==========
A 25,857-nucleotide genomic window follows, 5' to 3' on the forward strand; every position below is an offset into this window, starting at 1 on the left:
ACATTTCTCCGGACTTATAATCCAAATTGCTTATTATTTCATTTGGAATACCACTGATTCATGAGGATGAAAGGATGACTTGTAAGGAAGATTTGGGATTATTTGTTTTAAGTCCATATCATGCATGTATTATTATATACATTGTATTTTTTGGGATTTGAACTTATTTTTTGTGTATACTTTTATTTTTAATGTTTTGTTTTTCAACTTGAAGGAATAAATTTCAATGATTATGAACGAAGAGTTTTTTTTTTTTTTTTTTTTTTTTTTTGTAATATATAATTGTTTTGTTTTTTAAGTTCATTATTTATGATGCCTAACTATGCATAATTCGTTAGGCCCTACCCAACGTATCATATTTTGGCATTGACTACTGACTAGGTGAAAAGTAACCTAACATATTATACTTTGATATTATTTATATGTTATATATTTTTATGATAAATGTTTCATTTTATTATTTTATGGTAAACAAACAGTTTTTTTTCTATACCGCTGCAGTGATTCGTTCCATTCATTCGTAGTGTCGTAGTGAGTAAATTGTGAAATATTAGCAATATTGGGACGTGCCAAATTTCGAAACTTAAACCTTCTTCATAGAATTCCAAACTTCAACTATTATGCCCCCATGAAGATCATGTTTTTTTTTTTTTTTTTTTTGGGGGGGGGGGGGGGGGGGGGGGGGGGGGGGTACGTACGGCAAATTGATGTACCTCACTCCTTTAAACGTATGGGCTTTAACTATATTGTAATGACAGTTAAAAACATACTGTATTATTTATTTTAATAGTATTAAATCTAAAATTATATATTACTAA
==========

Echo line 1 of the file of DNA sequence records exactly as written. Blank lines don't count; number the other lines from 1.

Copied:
A 25,857-nucleotide genomic window follows, 5' to 3' on the forward strand; every position below is an offset into this window, starting at 1 on the left: